Side note: reviews for Sekiro are coming out by the people who got it before the release, and I asked Ian to tell me in general what the reaction has been. I’m trying very hard to go into it spoiler-free, which is really difficult. He said that people have said it’s the most accessible of the FromSoft games while still being satisfyingly difficult. I’m all in! I mean, I would be, anyway, obviously, but I feel more at ease with the positive reviews than I would be otherwise.

Anyhoo, back to DS II and the boys. In their latest episode, they just finished Huntsman’s Copse, and I want to talk about this area because it shows both the best and the worst of the game as well as how an idea that is good in conception doesn’t always translate well into reality. There is a room in the game that you notice as you’re going to Heide’s Tower of Flame. You may or may not notice that there is a post in the middle of the room that has a hole in it. You may or may not notice that there is a path that is barred off. If you are me, you don’t think twice about it until later when you’re at a loss as to what to do. I’m a bit fuzzy on my first playthrough, but I think I looked up what I needed to do with that room. Strap in, lads and lasses, because it’s a bumpy ride.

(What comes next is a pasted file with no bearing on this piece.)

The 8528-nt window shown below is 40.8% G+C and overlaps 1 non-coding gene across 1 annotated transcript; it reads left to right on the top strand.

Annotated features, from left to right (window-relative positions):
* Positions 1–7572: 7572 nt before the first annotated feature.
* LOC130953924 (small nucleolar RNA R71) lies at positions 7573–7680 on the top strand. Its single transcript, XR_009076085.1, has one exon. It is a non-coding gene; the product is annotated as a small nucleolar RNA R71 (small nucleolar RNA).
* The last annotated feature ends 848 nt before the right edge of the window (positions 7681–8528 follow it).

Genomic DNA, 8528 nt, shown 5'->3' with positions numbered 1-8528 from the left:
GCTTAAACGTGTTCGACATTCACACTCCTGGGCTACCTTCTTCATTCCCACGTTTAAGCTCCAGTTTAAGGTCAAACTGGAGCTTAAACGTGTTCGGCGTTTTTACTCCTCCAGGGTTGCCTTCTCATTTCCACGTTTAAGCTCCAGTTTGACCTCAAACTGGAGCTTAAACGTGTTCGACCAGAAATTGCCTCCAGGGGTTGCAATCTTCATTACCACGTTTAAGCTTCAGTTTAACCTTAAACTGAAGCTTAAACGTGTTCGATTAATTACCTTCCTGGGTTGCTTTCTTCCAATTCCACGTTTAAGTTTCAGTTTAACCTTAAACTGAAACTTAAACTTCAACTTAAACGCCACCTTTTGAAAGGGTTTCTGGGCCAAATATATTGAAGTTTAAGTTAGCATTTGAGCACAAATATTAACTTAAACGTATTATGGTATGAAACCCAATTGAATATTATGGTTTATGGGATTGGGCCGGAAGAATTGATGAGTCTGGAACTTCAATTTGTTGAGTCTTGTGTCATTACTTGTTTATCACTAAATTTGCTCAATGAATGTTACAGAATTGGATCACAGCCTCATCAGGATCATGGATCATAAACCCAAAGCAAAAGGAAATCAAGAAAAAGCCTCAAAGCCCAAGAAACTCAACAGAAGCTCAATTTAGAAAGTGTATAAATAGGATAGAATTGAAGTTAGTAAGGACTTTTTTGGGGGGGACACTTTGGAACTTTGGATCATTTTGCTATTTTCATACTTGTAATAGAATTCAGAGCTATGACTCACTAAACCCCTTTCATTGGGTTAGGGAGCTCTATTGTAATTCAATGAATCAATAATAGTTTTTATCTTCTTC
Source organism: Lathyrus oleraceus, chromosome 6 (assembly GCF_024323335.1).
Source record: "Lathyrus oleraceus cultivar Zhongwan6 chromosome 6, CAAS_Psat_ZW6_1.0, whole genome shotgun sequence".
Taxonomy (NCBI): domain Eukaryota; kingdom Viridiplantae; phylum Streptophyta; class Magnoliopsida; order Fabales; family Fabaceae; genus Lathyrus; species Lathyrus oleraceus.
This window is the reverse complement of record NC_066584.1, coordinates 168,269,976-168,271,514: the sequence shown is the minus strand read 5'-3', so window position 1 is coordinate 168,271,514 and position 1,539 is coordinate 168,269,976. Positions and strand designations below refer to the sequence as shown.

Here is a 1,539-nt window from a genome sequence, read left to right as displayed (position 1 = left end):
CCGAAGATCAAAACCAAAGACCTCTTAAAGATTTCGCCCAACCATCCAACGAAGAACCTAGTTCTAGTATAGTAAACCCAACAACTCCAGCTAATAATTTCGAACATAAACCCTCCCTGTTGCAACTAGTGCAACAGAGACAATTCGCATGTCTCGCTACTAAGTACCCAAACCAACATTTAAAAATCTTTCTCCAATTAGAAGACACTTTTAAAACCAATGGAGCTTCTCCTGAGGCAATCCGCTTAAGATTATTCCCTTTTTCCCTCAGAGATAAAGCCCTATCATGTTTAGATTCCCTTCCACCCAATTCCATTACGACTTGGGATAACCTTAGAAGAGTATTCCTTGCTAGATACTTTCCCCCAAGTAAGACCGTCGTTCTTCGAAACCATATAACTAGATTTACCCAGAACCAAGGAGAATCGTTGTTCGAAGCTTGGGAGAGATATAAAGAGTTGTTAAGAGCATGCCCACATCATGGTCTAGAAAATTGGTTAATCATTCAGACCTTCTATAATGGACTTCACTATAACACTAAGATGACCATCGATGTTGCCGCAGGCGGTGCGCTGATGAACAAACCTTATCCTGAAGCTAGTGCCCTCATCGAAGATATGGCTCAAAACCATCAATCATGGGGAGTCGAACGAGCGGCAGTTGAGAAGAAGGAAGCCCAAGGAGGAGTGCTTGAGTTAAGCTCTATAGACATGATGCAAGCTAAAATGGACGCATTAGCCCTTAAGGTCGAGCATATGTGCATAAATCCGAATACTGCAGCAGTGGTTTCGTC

The first time you’re in the room, you go down the open path to Heide’s Tower of Flame. At the end of Heide’s Tower, there’s an NPC named Licia of Lindelt whom you find kneeling and praying by a bonfire. When you talk to her, she talks about fleecing the gullible then quickly corrects herself. She also seems obsessed with souls as a currency. I didn’t think twice about her, shrugged, and moved on. I did exhaust her dialogue because that’s what you do in these games, but I didn’t give her another thought.